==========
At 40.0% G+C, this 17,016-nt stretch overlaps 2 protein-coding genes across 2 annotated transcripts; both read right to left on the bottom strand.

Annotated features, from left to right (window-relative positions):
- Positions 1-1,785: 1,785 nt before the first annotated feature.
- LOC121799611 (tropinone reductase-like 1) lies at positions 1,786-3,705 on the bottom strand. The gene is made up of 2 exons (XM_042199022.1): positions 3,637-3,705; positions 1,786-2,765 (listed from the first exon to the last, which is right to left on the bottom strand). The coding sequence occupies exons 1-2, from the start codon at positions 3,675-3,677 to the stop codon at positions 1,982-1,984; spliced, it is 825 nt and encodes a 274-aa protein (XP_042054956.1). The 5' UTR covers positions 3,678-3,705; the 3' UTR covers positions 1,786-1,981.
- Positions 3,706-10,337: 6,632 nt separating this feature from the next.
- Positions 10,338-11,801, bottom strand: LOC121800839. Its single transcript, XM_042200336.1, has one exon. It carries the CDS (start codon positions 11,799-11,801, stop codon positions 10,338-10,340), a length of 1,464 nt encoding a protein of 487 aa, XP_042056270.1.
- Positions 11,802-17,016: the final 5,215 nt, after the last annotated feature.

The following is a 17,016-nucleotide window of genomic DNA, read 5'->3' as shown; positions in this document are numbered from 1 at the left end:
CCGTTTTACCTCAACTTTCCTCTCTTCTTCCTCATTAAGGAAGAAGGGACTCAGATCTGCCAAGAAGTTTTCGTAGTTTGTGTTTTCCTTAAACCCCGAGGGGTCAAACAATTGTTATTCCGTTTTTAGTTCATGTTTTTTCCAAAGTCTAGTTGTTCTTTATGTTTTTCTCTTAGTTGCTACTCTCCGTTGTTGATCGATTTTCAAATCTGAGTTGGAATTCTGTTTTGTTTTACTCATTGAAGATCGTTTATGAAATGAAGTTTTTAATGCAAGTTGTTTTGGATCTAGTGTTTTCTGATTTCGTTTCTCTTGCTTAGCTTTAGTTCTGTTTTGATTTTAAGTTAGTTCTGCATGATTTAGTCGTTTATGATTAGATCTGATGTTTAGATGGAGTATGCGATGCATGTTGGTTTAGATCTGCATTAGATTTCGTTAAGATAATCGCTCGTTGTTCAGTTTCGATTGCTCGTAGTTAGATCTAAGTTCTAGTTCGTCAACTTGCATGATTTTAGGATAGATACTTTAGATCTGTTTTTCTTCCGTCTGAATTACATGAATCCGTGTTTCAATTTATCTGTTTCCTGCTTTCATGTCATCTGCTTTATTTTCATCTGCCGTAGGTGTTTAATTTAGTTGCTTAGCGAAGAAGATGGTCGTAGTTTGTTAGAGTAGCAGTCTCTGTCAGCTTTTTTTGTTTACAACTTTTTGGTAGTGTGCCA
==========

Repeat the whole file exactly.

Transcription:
At 40.0% G+C, this 17,016-nt stretch overlaps 2 protein-coding genes across 2 annotated transcripts; both read right to left on the bottom strand.

Annotated features, from left to right (window-relative positions):
- Positions 1-1,785: 1,785 nt before the first annotated feature.
- LOC121799611 (tropinone reductase-like 1) lies at positions 1,786-3,705 on the bottom strand. The gene is made up of 2 exons (XM_042199022.1): positions 3,637-3,705; positions 1,786-2,765 (listed from the first exon to the last, which is right to left on the bottom strand). The coding sequence occupies exons 1-2, from the start codon at positions 3,675-3,677 to the stop codon at positions 1,982-1,984; spliced, it is 825 nt and encodes a 274-aa protein (XP_042054956.1). The 5' UTR covers positions 3,678-3,705; the 3' UTR covers positions 1,786-1,981.
- Positions 3,706-10,337: 6,632 nt separating this feature from the next.
- Positions 10,338-11,801, bottom strand: LOC121800839. Its single transcript, XM_042200336.1, has one exon. It carries the CDS (start codon positions 11,799-11,801, stop codon positions 10,338-10,340), a length of 1,464 nt encoding a protein of 487 aa, XP_042056270.1.
- Positions 11,802-17,016: the final 5,215 nt, after the last annotated feature.

The following is a 17,016-nucleotide window of genomic DNA, read 5'->3' as shown; positions in this document are numbered from 1 at the left end:
CCGTTTTACCTCAACTTTCCTCTCTTCTTCCTCATTAAGGAAGAAGGGACTCAGATCTGCCAAGAAGTTTTCGTAGTTTGTGTTTTCCTTAAACCCCGAGGGGTCAAACAATTGTTATTCCGTTTTTAGTTCATGTTTTTTCCAAAGTCTAGTTGTTCTTTATGTTTTTCTCTTAGTTGCTACTCTCCGTTGTTGATCGATTTTCAAATCTGAGTTGGAATTCTGTTTTGTTTTACTCATTGAAGATCGTTTATGAAATGAAGTTTTTAATGCAAGTTGTTTTGGATCTAGTGTTTTCTGATTTCGTTTCTCTTGCTTAGCTTTAGTTCTGTTTTGATTTTAAGTTAGTTCTGCATGATTTAGTCGTTTATGATTAGATCTGATGTTTAGATGGAGTATGCGATGCATGTTGGTTTAGATCTGCATTAGATTTCGTTAAGATAATCGCTCGTTGTTCAGTTTCGATTGCTCGTAGTTAGATCTAAGTTCTAGTTCGTCAACTTGCATGATTTTAGGATAGATACTTTAGATCTGTTTTTCTTCCGTCTGAATTACATGAATCCGTGTTTCAATTTATCTGTTTCCTGCTTTCATGTCATCTGCTTTATTTTCATCTGCCGTAGGTGTTTAATTTAGTTGCTTAGCGAAGAAGATGGTCGTAGTTTGTTAGAGTAGCAGTCTCTGTCAGCTTTTTTTGTTTACAACTTTTTGGTAGTGTGCCA